Doctor Who fans are getting a fresh opportunity to travel back in time with the discovery of two missing episodes from the long-running BBC series.
The 1965 and 1967 episodes star William Hartnell and Patrick Troughton, the first two actors to play The Doctor.
They are among more than 100 instalments which were not retained by the BBC.
The announcement was made on Sunday at Missing Believed Wiped, an event held at the British Film Institute (BFI).
The BFI, based in London, has been working with broadcasters and film collectors to recover missing recordings of many different television series.
Television programmes only began to be routinely recorded in the late 1950s. Previously, they were broadcast live.
Even when it became possible to make recordings, video tape was so expensive that most transmission tapes were wiped, so they could be re-used.
In the 1970s, the BBC commissioned a report by the historian Lord Briggs. His findings prompted efforts to improve the archiving of television programmes.
Although original transmission tapes did not survive, programmes were transferred on to film for broadcasters abroad and it is these prints that the BFI sometimes recover.
Doctor Who was sold all over the world in the 1960s.
The latest two episodes to be found were in the private collection of a retired broadcast engineer, Terry Burnett, who bought them at a school fete in Hampshire in the 1980s.
Mr Burnett had no idea the BBC did not have the recordings - it was only when he mentioned them casually in conversation to Ralph Montagu, head of heritage at Radio Times, that their significance was recognised.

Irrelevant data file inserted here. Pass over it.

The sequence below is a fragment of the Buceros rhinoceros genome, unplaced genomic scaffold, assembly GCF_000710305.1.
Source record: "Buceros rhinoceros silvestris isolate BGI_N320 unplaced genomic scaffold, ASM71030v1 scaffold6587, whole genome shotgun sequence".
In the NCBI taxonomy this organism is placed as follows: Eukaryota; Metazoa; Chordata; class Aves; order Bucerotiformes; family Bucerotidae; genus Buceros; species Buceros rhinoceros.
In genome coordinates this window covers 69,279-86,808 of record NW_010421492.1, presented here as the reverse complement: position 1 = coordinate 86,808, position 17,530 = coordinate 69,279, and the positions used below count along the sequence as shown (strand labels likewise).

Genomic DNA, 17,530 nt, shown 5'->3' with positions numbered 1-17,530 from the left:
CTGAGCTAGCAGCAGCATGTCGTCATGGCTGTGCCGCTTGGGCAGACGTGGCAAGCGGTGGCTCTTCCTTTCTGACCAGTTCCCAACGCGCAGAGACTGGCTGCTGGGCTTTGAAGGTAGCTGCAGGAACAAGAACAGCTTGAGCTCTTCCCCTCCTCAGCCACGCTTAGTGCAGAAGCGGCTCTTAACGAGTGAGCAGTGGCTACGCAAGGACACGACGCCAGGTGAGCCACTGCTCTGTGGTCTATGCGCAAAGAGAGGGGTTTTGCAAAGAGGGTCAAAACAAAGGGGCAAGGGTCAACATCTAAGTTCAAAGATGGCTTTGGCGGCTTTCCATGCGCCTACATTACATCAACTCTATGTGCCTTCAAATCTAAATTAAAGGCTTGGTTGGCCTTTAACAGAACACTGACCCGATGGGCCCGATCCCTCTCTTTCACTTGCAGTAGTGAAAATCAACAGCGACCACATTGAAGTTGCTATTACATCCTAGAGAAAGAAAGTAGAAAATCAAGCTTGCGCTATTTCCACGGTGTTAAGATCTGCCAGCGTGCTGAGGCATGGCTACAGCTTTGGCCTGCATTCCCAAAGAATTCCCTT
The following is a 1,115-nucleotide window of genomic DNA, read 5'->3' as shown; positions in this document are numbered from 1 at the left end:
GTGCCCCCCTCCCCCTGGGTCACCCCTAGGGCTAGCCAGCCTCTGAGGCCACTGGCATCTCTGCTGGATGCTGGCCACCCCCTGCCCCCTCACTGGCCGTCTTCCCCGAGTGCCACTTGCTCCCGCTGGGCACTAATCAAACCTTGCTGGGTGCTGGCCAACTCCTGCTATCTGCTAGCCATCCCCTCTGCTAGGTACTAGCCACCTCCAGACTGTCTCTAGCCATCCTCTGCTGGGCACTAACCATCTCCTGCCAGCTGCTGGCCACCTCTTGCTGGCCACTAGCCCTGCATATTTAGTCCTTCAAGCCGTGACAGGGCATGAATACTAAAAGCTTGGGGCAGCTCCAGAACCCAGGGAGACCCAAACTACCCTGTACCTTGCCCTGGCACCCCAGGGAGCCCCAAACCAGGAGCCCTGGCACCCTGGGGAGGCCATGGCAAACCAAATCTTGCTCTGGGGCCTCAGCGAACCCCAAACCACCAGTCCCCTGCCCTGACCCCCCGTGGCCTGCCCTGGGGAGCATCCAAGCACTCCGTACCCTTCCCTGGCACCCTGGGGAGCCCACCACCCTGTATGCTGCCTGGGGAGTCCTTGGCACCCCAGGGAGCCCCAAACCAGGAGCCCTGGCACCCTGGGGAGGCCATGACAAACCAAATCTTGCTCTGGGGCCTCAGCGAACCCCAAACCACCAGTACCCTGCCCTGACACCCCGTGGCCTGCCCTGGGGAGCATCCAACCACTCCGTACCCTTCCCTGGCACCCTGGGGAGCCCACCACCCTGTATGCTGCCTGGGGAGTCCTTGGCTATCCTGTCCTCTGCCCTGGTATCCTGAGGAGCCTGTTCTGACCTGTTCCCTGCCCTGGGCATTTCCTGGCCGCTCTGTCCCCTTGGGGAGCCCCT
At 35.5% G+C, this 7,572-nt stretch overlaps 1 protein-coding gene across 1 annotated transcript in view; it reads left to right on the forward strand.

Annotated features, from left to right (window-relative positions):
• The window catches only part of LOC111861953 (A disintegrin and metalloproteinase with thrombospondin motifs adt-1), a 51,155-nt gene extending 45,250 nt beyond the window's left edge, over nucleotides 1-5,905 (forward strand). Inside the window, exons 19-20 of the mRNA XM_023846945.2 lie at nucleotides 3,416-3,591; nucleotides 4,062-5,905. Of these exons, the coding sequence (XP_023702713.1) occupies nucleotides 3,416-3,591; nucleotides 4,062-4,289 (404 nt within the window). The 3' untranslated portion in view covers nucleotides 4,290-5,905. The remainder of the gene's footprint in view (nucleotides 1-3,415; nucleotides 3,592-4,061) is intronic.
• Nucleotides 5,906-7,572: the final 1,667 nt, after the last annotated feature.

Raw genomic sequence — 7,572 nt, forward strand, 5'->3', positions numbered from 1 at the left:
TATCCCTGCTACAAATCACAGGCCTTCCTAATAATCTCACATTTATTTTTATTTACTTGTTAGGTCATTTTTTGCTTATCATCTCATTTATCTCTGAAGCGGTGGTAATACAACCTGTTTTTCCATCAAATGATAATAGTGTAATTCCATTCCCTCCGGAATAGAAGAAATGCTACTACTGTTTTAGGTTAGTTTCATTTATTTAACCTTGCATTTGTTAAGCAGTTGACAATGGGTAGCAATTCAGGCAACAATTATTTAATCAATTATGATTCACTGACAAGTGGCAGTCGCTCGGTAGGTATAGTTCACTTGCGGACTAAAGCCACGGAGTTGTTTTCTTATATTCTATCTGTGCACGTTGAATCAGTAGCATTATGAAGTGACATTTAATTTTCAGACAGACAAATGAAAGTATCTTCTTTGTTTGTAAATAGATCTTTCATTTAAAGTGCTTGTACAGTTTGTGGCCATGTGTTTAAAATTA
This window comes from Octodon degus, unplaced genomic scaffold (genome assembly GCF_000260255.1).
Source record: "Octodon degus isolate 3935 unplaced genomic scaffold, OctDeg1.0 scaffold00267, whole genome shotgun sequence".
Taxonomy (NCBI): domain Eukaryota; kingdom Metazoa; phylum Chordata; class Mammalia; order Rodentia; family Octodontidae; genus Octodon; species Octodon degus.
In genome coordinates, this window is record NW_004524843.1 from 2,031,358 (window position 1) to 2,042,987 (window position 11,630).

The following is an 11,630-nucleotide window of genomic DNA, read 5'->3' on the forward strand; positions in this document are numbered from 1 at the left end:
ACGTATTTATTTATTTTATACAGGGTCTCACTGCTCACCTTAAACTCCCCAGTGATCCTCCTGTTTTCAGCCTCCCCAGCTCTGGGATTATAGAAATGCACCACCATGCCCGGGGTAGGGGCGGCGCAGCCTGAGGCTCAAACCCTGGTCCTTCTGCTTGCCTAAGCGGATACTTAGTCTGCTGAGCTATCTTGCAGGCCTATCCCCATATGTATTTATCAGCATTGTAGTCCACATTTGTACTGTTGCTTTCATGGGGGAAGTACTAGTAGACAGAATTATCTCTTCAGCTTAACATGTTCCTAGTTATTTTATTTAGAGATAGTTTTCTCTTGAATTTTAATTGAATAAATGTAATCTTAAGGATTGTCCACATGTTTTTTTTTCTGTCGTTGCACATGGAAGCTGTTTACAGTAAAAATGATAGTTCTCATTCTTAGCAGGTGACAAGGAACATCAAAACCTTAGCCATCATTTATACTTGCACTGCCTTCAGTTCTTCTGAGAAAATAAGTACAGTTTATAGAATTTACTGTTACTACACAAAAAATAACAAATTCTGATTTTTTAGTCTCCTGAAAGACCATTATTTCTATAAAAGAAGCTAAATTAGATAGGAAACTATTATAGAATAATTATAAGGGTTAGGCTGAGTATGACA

Airlock is the third episode of a four-part story called Galaxy Four, transmitted in the autumn of 1965.
Hartnell is accompanied by Peter Purves, later a presenter on the children's series Blue Peter, and Maureen O'Brien, now better known as a novelist.
The plot involves the desperate attempts by the Drahvins, a race of cloned females, to escape a planet which is about to explode. The story also marks the only appearance in the series of tiny robots known as the Chumblies.
The other re-discovered episode is the second part of The Underwater Menace, from early 1967.
It sees a mad scientist attempting to restore Atlantis by draining the ocean into the Earth's core.
Patrick Troughton, in only his third appearance as The Doctor, was apparently unimpressed with the production.
In a recent biography, his son Michael says he argued with the director Julia Smith - who went on to become the original producer of EastEnders - complaining bitterly about the "ridiculous costumes and make-up of the fish people".
Innes Lloyd, who produced The Underwater Menace later admitted, "it did look like something from a '50s American 'B' movie".
The find makes only a modest dent in the number of missing episodes, with 106 instalments broadcast between 1964 and 1969 still being sought.
Among other items recovered and shown at Sunday's event were Emergency Ward 9, a play by Dennis Potter, and a comedy sketch featuring Peter Cook and Dudley Moore.